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  12. Brandon.Gleason

    Brandon.Gleason AH Veteran

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    Walked 62km last week through mopane and all manner of pointy plants. I found the "african carry" to be quite uncomfortable for me. It really wore my trapezius muscles down on the side I was carrying (sore). I found it much more comfortable to simply hot the rifle just in front of the trigger guard (double and bolt guns). It allowed me much better muzzle control when looking left and right. When one arm got tired, I simply switched to the other hand.
     
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  13. CTDolan

    CTDolan AH Elite

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    Check out "The Art of the Rifle" by Jeff Cooper. Lots in there about slings (not to mention carrying a rifle, at the ready)!
     
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  14. CTDolan

    CTDolan AH Elite

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    For the record, though, I've long detested a sling on a rifle. Don't know why (have used them, too), just do.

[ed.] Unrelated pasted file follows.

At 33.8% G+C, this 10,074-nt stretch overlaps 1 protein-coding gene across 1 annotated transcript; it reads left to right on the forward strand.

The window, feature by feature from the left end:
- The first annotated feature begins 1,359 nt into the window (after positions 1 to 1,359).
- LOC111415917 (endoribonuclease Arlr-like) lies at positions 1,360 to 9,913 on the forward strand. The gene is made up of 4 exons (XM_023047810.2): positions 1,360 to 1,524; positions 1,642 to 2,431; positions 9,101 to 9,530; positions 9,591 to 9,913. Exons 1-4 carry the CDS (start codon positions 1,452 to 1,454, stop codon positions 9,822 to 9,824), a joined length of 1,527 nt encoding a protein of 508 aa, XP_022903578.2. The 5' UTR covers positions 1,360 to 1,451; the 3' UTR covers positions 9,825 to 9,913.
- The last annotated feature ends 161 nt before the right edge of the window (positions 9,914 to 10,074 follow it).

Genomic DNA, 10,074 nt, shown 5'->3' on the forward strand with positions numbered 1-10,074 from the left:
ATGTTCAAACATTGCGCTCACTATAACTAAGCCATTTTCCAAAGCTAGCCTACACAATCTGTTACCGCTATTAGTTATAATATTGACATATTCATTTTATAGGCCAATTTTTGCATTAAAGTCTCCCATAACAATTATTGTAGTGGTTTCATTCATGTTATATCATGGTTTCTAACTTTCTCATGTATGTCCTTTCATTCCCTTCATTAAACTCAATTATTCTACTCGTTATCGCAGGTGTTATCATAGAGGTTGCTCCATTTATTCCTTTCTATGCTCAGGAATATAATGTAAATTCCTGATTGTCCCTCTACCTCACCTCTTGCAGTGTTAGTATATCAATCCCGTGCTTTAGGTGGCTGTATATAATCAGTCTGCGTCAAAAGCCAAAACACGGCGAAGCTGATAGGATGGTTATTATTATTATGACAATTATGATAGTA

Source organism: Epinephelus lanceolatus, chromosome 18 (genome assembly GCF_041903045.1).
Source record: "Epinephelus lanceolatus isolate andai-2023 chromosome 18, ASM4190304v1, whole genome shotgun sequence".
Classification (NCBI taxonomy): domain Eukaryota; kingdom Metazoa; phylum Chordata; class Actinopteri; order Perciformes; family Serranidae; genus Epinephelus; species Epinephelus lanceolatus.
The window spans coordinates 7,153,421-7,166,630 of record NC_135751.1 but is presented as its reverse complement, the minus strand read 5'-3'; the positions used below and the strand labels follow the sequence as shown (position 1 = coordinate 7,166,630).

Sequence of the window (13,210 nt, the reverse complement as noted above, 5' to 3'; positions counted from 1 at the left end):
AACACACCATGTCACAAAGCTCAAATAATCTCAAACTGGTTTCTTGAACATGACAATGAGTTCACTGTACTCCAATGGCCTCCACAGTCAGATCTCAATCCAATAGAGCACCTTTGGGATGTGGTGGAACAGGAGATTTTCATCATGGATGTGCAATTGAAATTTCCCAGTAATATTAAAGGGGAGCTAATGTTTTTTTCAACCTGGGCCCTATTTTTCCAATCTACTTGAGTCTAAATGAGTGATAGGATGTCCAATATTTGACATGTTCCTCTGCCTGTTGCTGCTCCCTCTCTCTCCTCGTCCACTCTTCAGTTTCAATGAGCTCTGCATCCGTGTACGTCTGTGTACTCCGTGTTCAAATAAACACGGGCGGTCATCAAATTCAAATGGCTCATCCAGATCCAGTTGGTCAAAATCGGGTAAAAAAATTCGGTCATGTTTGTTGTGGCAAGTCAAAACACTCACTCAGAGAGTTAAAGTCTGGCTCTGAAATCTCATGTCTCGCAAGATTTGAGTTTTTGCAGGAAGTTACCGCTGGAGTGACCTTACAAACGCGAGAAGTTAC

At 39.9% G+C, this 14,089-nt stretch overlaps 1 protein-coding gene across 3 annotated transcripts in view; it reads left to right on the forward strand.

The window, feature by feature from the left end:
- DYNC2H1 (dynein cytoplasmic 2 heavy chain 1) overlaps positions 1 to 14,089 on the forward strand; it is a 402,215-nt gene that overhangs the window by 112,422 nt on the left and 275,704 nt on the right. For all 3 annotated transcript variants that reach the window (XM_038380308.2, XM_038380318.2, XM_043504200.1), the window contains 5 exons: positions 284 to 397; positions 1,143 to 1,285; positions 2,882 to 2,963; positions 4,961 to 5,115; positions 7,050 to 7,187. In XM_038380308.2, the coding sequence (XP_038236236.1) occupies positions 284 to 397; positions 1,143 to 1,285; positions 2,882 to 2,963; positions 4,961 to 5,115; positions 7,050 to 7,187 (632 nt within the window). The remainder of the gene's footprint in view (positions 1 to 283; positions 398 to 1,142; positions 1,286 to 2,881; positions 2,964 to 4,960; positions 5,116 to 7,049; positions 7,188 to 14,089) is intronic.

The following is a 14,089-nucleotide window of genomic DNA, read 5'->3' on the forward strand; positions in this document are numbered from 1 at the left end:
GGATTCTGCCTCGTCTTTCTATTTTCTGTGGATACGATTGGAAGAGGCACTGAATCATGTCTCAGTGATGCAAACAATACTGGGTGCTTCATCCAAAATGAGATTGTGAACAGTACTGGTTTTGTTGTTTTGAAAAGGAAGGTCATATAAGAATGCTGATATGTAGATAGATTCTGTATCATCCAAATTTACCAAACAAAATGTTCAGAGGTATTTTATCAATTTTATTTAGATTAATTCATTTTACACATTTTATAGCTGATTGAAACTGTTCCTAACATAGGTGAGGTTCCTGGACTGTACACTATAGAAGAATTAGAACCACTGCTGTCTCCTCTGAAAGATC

15. Kevin Peacocke

    Kevin Peacocke AH Member

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    Exactly Pheroze, carry an empty gun any way you want, and only chamber when ready. Then carry it across your body ready to bring it to bear instantly.
     
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  16. spike.t

    spike.t AH ENABLER SPONSOR Since 2013 AH Ambassador

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    That's going to work when you don't have time to load it in certain situations....... :rolleyes:
     
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  17. Red Leg

    Red Leg AH ENABLER LIFETIME BRONZE BENEFACTOR AH Legend

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    If I'm hunting dangerous game, I am going to have a round in the chamber. My last three buffalo were killed with either a Blaser R8 or S2, so I can keep the rifle uncocked until I bring it to my shoulder. But I am not going waltzing with buffalo or elephant with an unloaded rifle. And out of respect and an abundance of caution for the PH and tracker in front of me, I sure as the devil won't be carrying any rifle muzzle forward over my shoulder. I would simply reiterate, try that carry on any plantation while hunting quail and you would be tongue-lashed and sent packing instantly. I also suspect most North American guides would be none too thrilled. If my PH wants to do it, fine - that is between him and his tracker. And I would gladly challenge anyone, even at my ancient age, that I can get off a quicker, more accurate shot from a muzzle down sling from the off shoulder than any over the shoulder carry.